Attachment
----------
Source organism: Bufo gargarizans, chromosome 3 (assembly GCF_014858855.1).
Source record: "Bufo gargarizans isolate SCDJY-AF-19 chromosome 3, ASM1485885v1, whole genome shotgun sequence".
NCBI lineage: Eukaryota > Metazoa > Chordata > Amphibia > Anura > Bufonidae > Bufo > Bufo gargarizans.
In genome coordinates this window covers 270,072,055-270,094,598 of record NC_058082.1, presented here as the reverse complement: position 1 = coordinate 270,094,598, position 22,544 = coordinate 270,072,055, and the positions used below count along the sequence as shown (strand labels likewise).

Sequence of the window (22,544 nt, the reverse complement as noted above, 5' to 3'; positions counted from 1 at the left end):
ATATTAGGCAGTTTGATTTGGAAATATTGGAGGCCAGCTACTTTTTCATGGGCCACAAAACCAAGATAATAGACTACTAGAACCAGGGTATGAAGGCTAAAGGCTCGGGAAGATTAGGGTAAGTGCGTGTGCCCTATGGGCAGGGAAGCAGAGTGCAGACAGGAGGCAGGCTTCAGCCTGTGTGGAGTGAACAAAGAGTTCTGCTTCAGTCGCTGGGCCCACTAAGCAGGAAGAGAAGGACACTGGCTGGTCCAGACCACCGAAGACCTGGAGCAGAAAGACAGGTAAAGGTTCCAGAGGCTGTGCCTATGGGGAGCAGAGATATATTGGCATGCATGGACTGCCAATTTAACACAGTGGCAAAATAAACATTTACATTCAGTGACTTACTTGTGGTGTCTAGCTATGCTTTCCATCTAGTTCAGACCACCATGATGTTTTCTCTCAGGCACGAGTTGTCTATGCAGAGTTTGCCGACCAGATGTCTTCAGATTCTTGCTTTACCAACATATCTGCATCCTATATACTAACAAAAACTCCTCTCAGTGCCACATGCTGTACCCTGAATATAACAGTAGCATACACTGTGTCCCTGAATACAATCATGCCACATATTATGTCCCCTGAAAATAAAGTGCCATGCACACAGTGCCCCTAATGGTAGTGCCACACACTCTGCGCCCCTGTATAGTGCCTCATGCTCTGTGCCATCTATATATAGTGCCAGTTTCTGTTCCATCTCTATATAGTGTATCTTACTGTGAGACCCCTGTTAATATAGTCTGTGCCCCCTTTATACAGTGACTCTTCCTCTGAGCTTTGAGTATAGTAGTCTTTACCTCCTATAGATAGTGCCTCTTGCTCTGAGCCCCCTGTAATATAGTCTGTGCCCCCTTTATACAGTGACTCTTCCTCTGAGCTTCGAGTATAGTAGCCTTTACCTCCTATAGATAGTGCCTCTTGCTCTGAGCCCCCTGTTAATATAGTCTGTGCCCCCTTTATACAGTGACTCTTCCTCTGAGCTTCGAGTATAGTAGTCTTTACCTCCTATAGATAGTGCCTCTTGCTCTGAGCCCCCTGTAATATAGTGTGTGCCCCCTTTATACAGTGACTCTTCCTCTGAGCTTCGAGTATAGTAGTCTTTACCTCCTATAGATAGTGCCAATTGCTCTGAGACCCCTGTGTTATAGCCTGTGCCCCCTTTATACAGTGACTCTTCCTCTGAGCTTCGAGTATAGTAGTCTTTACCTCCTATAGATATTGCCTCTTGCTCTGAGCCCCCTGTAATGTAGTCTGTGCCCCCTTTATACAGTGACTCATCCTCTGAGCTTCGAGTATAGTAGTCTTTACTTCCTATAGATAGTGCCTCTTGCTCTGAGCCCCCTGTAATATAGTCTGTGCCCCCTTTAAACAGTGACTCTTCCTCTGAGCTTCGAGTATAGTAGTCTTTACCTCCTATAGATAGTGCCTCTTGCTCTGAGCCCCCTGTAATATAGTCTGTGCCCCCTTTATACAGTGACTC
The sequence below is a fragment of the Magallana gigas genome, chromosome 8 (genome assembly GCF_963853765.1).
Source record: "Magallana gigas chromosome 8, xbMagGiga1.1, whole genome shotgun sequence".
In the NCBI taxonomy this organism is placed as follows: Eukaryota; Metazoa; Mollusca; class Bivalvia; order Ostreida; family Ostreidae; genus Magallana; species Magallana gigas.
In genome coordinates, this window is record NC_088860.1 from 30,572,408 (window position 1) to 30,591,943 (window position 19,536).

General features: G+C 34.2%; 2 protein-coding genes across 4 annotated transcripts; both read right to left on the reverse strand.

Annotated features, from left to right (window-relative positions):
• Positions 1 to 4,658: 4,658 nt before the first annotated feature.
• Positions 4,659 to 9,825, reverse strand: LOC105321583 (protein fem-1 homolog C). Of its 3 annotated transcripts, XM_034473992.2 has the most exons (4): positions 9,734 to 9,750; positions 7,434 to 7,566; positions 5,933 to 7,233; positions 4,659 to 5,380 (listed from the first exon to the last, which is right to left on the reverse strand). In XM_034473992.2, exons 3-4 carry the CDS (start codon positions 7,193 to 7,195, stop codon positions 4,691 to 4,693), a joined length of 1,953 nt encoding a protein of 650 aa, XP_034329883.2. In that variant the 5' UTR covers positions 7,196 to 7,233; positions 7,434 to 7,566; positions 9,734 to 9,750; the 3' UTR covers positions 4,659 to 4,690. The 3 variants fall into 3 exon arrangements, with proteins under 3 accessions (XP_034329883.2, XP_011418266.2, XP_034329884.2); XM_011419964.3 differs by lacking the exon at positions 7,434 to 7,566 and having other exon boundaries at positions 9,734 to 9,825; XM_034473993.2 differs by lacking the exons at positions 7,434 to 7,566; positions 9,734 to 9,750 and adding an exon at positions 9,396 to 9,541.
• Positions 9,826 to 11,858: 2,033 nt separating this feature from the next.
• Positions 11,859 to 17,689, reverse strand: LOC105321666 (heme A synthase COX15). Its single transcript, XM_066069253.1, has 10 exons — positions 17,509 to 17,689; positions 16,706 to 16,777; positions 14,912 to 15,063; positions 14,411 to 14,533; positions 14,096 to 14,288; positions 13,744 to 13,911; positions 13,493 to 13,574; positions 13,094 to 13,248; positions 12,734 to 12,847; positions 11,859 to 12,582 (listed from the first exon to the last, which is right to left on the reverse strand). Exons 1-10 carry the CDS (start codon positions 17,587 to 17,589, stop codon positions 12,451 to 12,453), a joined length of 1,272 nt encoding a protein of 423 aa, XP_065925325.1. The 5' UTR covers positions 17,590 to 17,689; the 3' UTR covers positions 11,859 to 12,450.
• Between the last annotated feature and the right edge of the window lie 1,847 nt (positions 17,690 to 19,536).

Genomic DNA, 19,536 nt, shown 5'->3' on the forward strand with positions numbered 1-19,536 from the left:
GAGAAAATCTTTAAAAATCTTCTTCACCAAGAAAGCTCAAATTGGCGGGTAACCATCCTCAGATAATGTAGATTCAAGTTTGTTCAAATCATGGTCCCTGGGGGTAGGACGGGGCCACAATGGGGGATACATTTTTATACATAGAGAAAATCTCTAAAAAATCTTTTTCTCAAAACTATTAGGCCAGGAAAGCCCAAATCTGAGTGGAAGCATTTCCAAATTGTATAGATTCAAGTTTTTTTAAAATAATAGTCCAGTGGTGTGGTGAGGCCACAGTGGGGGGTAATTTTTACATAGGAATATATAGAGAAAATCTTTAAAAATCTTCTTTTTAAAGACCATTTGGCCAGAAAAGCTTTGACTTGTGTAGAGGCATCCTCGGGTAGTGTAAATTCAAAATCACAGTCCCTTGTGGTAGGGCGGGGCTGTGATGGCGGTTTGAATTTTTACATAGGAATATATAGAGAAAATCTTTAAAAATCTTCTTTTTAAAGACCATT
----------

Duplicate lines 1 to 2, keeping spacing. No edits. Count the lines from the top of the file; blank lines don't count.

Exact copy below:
Source organism: Bufo gargarizans, chromosome 3 (assembly GCF_014858855.1).
Source record: "Bufo gargarizans isolate SCDJY-AF-19 chromosome 3, ASM1485885v1, whole genome shotgun sequence".